RNAscope HiPlex AssayAim

The general aim of the proposed project is to develop an innovative spatial technology with a complete pipeline from wet-lab experiments to dry-lab analysis to study tissue biology of cancer and genetic diseases. Most genomics technologies require disassociation of cells from original tissues, thereby discarding the physiological spatial information. The spatial technology allows to quantitatively assess tissue heterogeneity in cancer and genetic underpinnings of disease at tissue and single-cell level without dissociating the tissue. With both spatial image and genomics information, the technology allows to develop innovative software tools for combining image and transcriptional genomics data that will eventually be useful for computer-aided tissue diagnosis.

Brief project outline

Combining gene expression data with the location and physiological context of the cells in a tissue, we will determine cell types, groups of cells spatially clustered into microenvironments, and molecular interactions between cell types. To integrate genomics (microscopic) and imaging (macroscopic) data for systematically assessing diseased tissues, we will develop an innovative analysis approach using a convolutional neural network framework, which is especially suitable for spatial data, and fast parallel computation to train multiple layers of features in image. Through this project, we aim to evaluate the use of spatial transcriptomics together with machine learning to better define the molecular nature of the tissue heterogeneity in cancer and genetic diseases. We expect that spatial transcriptomics will bring the world-class technology that can serve the broad genomics research projects at UQ and beyond.

Genomics-based innovative aspect of proposal

We aim to develop spatial transcriptomics (ST) to become a major new capability that will help UQ to establish a pioneering nationally and competitive internationally position in genomics technology. Current genomics assays are limited by: 1) the need to dissociate cells from native tissues, thus discarding the in vivo spatial context, 2) the lack of resolution to measure at the single-cell level, and 3) the number of genes that can be measured in situ. In a world-first, we will combine the state-of-the-art ST together with the rapid advance in artificial intelligence analytics. For complex, multimodal data analysis, we develop an innovative approach to integrate genomics (microscopic) and imaging (macroscopic). The approach therefore integrates methods from a variety of experimental and data analytics fields using cutting-edge genomics technology and advanced computational analysis that not only allow UQ to stay at the spearhead of dry and wet genomics research.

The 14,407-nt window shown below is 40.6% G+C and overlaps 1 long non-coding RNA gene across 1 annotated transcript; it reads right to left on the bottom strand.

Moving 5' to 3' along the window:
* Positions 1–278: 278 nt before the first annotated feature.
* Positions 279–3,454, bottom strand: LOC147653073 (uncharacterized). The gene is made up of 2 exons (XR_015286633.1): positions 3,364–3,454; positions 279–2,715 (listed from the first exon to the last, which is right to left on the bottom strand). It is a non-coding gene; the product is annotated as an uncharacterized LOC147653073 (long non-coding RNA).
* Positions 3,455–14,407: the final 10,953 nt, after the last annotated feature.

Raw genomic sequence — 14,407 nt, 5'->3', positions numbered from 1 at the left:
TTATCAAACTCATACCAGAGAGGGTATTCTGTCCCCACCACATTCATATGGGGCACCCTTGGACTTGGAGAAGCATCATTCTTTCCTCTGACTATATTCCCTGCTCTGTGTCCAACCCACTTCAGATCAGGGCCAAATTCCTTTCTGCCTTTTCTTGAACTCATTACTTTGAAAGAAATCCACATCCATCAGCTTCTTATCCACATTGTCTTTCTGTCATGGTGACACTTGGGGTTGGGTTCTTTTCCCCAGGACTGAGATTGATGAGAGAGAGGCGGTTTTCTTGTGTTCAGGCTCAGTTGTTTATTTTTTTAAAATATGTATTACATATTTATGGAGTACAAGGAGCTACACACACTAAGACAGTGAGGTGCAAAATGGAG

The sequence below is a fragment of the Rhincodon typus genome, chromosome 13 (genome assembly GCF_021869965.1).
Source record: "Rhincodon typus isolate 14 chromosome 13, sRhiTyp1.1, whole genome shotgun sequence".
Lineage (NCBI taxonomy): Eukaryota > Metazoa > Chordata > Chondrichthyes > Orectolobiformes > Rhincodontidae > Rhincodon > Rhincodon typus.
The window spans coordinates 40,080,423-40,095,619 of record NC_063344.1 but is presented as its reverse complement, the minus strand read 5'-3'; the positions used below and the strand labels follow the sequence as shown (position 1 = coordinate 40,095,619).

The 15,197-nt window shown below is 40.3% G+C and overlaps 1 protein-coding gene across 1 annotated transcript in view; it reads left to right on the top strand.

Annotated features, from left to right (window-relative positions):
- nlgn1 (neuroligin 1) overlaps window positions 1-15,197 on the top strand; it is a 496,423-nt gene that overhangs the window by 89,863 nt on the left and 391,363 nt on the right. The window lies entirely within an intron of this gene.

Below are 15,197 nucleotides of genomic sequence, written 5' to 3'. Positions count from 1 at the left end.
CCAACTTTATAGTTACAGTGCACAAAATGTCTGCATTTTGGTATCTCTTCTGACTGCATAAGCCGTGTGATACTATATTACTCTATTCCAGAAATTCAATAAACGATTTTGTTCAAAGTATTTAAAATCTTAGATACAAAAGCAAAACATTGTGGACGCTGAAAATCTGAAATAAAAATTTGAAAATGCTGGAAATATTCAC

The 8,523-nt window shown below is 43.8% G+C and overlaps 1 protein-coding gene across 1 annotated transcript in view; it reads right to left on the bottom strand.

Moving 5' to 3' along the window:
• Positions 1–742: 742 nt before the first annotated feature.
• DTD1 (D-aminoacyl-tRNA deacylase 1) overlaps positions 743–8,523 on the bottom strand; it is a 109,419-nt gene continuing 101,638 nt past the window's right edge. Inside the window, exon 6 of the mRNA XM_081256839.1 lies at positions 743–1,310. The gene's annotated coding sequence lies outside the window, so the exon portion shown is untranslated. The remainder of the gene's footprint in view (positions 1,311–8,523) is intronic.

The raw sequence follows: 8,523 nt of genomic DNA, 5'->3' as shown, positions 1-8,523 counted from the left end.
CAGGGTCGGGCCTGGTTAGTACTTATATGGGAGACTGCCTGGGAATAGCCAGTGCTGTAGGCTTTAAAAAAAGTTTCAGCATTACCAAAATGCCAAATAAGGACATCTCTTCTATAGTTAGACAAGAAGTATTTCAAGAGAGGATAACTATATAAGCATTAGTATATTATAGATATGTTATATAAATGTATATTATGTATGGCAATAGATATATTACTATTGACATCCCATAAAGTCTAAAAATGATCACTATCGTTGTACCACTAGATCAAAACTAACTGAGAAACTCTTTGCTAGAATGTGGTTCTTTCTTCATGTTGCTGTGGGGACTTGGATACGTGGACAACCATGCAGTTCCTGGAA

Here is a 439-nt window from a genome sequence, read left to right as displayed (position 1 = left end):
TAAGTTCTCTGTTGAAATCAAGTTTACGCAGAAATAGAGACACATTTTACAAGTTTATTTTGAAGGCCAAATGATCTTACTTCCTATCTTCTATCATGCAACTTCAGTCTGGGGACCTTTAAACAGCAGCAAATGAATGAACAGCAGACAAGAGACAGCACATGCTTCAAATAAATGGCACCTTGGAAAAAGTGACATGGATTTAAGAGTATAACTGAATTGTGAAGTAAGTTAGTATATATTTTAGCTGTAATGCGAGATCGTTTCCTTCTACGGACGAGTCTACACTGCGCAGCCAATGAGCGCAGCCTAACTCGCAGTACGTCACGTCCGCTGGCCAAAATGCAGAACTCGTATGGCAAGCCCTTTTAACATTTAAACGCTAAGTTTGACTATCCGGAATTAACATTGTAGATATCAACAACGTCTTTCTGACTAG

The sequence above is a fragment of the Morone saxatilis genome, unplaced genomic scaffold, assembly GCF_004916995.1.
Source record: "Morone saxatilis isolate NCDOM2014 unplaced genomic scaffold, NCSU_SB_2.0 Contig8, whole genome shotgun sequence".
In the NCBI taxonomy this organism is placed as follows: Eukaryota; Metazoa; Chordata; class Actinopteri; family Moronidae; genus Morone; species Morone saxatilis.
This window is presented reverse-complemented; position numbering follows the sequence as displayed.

Broad applicability of the technique

We expect that spatial transcriptomics will bring the world-class technology that can serve the broad genomics research projects at UQ and beyond. We expect that the technology can be transferred to IMB sequencing facility as a complete pipeline from sequencing to data analysis, thereby making it widely available and implementable to UQ researchers. Users only need to submit fresh-frozen tissues or OCT embedded tissues. The data can be readily incorporated with other genomics data.

Developments arising from this project

GIH development: RNAscope® HiPlex assay using an automated slide scanner

Bioinformatic tool: stLearn - a downstream analysis toolkit

Publications arising from this project

Pre-print: Spatially resolved transcriptome profiles of mammalian kidneys illustrate the molecular complexity of functional nephron segments, cell-to-cell interactions and genetic variants

Pre-print: Spatial analysis of ligand-receptor interactions in skin cancer at genome-wide and single-cell resolution.

Pre-print: stLearn: integrating spatial location, tissue morphology and gene expression to find cell types, cell-cell interactions and spatial trajectories within undissociated tissues.

Publication: SpaCell: integrating tissue morphology and spatial gene expression to predict disease cells.

Project members


Research collaborators

Dr Quan Nguyen

Dr Quan Nguyen

Senior Research Fellow - Group Leader
Institute for Molecular Bioscience
A/Prof Andrew Mallett

A/Prof Andrew Mallett

Adjunct Senior Fellow
Institute for Molecular Bioscience
Associate Professor
Royal Brisbane Clinical Unit, Faculty of Medicine
Arti Raghubar

Arti Raghubar

PhD candidate
University of Queensland

Genome Innovation Hub

Stacey Andersen

Stacey Andersen

Senior Research Assistant
Genome Innovation Hub
Senior Research Assistant
IMB Sequencing Facility
Dr Sohye Yoon

Dr Sohye Yoon

Research Assistant
Genome innovation Hub
Jun Xu

Jun Xu

Research Assistant
Genome Innovation Hub
Dr Brooke Purdue

Dr Brooke Purdue

Operations Manager
Genome Innovation Hub